Continue Reading So, A Union’s Own Unionized Workers Go On Strike…

In Starbucks Corp. v. McKinney, the Supreme Court held that a more stringent test applied to lawsuits filed by the National Labor Relations Board (the “Board”) that seek injunctions to halt serious labor violations.  While the decision directs district courts to adopt the tightened standard, several circuits, including the Fourth Circuit, have already been consistently applying the higher standard.   

Continue Reading NLRB Injunctions Are Now More Difficult to Obtain, At Least in Some Jurisdictions

As most employers (hopefully) know, the U.S. Department of Labor issued a final rule that will significantly increase the salary threshold for the exemptions from the Fair Labor Standard Act’s minimum wage and overtime requirements, as discussed in our April 24, 2024 E-lert. Consistent with the now-standard practice in response to pretty much any regulation issued by any federal workforce agency, three lawsuits have been filed to enjoin the rule from taking effect on the scheduled date of July 1, 2024. In Texas, of course. Because those Texas federal courts have been notoriously unfriendly to federal agency actions. But those three lawsuits are pending before three different judges…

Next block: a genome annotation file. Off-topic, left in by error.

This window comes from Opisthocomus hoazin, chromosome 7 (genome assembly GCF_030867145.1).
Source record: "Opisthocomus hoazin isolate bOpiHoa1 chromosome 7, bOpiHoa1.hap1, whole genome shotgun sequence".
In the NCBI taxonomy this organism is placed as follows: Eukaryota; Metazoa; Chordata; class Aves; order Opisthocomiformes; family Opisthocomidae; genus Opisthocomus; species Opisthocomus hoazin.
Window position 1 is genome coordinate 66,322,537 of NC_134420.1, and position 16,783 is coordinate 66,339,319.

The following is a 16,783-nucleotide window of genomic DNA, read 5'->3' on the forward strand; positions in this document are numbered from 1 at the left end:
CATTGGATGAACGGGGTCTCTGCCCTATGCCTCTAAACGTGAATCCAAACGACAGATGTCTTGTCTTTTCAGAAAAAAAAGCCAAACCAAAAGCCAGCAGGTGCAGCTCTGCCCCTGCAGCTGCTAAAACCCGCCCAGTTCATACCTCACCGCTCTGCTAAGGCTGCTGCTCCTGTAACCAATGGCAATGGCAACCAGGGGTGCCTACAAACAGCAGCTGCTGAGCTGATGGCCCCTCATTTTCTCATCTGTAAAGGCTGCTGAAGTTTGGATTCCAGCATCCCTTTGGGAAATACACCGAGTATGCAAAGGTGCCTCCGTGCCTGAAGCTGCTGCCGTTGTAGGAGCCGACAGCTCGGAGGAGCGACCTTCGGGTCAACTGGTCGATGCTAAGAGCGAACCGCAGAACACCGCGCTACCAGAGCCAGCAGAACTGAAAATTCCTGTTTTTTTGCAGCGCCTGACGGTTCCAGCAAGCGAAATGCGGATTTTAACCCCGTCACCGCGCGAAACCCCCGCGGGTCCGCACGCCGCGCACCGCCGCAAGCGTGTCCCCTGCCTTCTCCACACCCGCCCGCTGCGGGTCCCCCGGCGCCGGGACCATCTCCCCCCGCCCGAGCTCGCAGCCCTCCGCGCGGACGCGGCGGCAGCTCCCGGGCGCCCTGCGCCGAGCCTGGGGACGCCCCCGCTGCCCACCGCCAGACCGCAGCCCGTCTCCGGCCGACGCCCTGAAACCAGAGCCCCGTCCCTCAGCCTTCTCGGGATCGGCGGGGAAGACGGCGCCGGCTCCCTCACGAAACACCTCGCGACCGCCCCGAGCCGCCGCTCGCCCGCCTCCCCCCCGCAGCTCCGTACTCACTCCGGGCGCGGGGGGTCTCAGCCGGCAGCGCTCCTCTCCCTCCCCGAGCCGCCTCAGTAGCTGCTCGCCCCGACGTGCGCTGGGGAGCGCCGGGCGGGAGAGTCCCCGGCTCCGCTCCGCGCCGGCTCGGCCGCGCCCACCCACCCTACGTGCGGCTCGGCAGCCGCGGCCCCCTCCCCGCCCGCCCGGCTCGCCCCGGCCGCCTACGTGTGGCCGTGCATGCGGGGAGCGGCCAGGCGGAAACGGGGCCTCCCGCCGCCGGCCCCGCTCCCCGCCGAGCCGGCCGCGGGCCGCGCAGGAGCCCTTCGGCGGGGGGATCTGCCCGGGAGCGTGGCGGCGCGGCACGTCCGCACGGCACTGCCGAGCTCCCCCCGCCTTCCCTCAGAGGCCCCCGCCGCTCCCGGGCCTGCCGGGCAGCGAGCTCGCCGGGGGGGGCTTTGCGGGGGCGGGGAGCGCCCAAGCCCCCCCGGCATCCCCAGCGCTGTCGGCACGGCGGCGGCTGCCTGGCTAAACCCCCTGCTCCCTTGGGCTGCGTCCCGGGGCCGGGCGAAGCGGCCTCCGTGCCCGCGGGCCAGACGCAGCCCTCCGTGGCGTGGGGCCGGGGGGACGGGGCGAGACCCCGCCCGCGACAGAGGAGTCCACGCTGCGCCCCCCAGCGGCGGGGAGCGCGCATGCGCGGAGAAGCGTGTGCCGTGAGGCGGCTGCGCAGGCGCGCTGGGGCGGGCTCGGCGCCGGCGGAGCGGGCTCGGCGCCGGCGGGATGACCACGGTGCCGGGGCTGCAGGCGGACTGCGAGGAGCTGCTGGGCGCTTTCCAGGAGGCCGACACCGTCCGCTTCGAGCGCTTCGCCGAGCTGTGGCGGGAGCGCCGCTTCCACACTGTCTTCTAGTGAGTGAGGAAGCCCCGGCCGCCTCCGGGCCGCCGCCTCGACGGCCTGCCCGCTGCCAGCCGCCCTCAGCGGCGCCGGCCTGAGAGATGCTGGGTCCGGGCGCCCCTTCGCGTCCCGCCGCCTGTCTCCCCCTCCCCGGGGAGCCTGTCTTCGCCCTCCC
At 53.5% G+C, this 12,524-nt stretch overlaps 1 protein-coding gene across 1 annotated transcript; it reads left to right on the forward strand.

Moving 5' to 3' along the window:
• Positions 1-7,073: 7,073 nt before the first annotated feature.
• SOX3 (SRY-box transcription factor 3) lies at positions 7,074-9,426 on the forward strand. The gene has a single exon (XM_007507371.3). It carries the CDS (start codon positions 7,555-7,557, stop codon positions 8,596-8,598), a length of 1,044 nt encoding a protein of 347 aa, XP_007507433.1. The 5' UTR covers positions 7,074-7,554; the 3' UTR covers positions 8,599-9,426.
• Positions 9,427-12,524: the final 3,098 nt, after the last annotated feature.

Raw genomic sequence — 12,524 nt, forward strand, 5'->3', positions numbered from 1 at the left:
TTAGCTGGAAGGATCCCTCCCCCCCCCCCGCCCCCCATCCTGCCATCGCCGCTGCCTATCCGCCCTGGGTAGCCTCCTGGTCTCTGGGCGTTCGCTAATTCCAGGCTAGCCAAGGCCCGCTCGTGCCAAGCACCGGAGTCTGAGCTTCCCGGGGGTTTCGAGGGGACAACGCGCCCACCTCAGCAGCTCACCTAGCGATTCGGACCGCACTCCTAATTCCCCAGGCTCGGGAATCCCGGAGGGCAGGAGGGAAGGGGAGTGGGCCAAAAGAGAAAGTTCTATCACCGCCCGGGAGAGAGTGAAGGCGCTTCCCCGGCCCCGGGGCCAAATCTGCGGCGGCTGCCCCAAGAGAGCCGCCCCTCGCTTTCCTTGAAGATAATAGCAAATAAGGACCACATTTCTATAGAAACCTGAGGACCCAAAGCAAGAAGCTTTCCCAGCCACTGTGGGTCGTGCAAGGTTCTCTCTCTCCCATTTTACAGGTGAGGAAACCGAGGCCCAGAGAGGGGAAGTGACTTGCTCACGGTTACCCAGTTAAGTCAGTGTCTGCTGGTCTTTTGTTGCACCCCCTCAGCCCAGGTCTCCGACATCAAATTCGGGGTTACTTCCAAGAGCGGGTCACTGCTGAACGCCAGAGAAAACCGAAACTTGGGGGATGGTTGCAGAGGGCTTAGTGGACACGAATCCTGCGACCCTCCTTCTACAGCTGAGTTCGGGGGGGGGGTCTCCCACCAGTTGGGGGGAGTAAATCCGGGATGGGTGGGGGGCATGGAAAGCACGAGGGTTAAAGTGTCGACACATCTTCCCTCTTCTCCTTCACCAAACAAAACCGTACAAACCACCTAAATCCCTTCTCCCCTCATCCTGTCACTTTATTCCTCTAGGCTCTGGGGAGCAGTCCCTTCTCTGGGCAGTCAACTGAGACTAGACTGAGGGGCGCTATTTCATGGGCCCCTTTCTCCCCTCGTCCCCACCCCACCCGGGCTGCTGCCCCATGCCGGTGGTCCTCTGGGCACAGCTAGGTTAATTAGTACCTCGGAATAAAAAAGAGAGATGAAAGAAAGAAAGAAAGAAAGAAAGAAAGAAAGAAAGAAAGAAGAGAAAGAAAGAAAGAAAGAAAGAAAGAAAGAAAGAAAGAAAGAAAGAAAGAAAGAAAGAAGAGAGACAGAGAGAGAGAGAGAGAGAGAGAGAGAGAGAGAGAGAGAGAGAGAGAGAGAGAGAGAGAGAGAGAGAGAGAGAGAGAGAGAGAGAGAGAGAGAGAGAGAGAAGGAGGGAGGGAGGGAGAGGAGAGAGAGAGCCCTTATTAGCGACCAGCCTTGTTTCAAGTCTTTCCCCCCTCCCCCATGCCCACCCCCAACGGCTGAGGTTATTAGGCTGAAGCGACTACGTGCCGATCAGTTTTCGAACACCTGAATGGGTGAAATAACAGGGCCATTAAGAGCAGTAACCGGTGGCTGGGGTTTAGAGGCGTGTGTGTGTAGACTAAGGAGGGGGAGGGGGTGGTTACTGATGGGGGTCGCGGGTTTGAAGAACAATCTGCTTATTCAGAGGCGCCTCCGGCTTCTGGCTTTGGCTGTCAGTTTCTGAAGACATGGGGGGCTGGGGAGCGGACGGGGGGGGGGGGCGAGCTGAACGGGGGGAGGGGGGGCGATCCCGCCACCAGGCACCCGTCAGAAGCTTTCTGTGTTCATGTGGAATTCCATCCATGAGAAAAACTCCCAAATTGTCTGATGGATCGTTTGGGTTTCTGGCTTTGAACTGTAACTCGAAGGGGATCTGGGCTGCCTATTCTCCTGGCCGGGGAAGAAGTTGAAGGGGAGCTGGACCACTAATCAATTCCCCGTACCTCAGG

Continue Reading Three Overtime Rule Lawsuits, Three Judges – What Now?

Many companies treat the annual EEO-1 filing requirement with, let’s say, some lack of urgency and, historically, there has been little to no consequence for failing to file the EEO-1 form. But a recent press release from the Equal Employment Opportunity Commission makes clear that those days may be over, as the agency announced that it has filed suit against fifteen companies across a wide range of industries for failing to file those mandatory reports in 2021 and 2022!

Continue Reading Wait – the EEOC Is Really Serious About the EEO-1 Filing Requirement!

On April 8, National Labor Relations Board (NLRB) General Counsel Jennifer Abruzzo issued GC Memo 24-04, providing yet another memorandum broadening remedies for employees that have been wrongfully discharged for engaging in union or other protected concerted activity.  In this memo, GC Abruzzo encouraged Regions to pursue make-whole remedies for all employees, including those not identified in an unfair labor practice investigation, allegedly harmed by the unlawful rules or contract terms. 

Continue Reading General Counsel Abruzzo’s Latest Memorandum Encourages a Further Expansion of Remedies for Employees

On May 16, 2024, the U.S. Department of Labor issued principles for employers (and developers) on the use of AI in the workplace. And unsurprisingly, given the Biden Administration’s pro-worker approach to employment issues, the “North Star” of these principles is the involvement of workers and their representatives in the implementation of AI in the workplace.

Continue Reading The DOL’s AI Principles for Employers – An Emphasis on Worker Rights